Syria: Newlyweds join Suweida protesters as spiritual leader warns of demographic change
Hamad and Aya al-Sehnawi joined protesters in Al-Karama Square, where for 47 days protesters have gathered to call for a political transition in Syria, amid a severe economic crisis and the continuation of authoritarian rule.
Donning traditional attire from Suweida, Aya and her new husband Hamad stepped out of a car and were welcomed by chants, songs and confetti.
#شاهد: عروسان يصلان إلى ساحة الكرامة وسط مدينة السويداء حيث تستمر المظاهرات في الساحة، لليوم السابع والأربعين على التوالي. اليوم الخميس، الخامس من تشرين الأول.#مظاهرات_السويداء pic.twitter.com/BlYZDont0M— السويداء 24 (@suwayda24) October 5, 2023
The event was considered by local people to symbolise the solidarity and unity of Suweida, which, despite being targeted by a deadly Islamic State group attack which killed around 250 people in 2018, has largely disassociated from Syria’s conflict, which has gone on for 12 years.
But a worsening socioeconomic situation in Syria and regime neglect and corruption has prompted Syrians there to come out in protest.
Demands to improve living conditions and security have gradually turned into calls for the complete downfall of the regime.
Local people have long complained of the substantial presence of Iran-backed militias allied with the regime.
Protesters have organised larger gatherings in Al-Karama Square on Fridays and received messages of support from across the country.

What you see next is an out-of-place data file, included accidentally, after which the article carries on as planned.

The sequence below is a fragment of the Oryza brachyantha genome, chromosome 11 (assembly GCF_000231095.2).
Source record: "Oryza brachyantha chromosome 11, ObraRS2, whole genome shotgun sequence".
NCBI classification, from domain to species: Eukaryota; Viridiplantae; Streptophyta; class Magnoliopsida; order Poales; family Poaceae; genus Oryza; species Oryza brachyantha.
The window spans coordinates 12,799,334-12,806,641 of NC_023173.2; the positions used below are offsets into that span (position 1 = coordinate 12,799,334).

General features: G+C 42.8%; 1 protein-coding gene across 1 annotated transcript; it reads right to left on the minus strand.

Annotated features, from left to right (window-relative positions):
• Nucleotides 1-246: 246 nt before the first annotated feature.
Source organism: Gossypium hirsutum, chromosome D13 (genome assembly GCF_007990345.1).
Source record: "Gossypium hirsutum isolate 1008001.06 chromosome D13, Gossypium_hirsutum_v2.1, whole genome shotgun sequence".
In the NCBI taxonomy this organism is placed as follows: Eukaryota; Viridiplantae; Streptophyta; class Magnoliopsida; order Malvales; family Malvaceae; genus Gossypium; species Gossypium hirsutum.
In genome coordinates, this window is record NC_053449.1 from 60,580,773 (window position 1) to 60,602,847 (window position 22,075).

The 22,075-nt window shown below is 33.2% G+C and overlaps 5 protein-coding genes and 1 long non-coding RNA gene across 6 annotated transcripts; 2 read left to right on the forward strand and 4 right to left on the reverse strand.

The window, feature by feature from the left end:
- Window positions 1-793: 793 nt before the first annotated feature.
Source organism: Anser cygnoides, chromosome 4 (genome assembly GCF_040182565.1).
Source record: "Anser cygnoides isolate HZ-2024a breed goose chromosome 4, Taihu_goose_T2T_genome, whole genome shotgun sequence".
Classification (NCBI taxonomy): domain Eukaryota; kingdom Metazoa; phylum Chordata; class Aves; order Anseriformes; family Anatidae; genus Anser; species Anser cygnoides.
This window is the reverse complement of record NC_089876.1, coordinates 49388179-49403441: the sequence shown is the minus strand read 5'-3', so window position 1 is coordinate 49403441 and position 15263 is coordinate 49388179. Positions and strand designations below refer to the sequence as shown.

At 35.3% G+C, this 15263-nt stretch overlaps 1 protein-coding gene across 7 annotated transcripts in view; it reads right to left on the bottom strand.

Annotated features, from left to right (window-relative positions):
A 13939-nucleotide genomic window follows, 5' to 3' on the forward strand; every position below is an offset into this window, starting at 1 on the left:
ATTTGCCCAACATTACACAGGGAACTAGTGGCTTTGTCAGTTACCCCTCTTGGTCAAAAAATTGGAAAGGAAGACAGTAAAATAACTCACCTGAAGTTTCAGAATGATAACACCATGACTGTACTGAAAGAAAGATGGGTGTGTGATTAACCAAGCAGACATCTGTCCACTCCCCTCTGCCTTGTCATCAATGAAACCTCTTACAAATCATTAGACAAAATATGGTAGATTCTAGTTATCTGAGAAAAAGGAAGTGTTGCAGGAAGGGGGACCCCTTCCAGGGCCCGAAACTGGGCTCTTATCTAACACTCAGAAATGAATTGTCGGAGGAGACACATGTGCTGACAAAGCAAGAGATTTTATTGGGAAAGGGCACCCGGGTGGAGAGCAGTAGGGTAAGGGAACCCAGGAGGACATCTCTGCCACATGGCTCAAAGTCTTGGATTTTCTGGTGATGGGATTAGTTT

The regime has largely taken a hands-off approach to the protests in Suweida, careful not to upset the Druze minority – unlike in other parts of Syria in the previous decade, where regime forces used deadly violence against protesters, firing on crowds.
On Wednesday, Druze spiritual leader Sheikh Hekmat al-Hijri who has become a main figure in the Suweida protests warned of the regime’s "malicious" plans to change Syria’s religious demographics.
"The people of the [Suweida] governorate did not rise up for new reasons, but rather for their experience over the years, where the youth reached a stage in which they began to feel that the homeland was not theirs anymore and they began searching for another homeland," Al-Hijri said.
The sheikh said that Syria was the target of a "malicious" plan to bring about demographic changes across the country. He considered that many "national ideas" had already been replaced with "ideological ideas," in an apparent reference to the increase in sectarianism.